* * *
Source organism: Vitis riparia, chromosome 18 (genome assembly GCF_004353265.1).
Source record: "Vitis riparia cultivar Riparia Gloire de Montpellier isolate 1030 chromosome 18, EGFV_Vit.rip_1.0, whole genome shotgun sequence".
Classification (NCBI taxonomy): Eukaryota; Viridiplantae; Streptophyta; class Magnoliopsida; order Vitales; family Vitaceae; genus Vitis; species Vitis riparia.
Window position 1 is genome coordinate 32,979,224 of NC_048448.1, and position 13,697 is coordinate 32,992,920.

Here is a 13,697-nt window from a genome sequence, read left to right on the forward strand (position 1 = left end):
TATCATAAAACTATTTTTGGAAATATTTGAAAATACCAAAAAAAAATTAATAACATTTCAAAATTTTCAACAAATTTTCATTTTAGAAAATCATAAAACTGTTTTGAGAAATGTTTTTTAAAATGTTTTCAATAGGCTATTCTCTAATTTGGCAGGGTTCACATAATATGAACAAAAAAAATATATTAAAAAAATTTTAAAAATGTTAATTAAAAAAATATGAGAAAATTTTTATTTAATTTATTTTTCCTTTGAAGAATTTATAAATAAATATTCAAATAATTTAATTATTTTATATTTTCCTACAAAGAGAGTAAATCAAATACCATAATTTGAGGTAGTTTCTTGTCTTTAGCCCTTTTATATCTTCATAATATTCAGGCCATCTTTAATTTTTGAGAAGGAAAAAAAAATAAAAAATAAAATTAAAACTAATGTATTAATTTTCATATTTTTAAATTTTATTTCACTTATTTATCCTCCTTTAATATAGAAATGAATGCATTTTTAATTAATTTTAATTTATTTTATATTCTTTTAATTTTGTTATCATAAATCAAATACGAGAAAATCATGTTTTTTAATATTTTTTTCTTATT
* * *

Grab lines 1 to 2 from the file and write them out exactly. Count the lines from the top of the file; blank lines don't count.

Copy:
Source organism: Vitis riparia, chromosome 18 (genome assembly GCF_004353265.1).
Source record: "Vitis riparia cultivar Riparia Gloire de Montpellier isolate 1030 chromosome 18, EGFV_Vit.rip_1.0, whole genome shotgun sequence".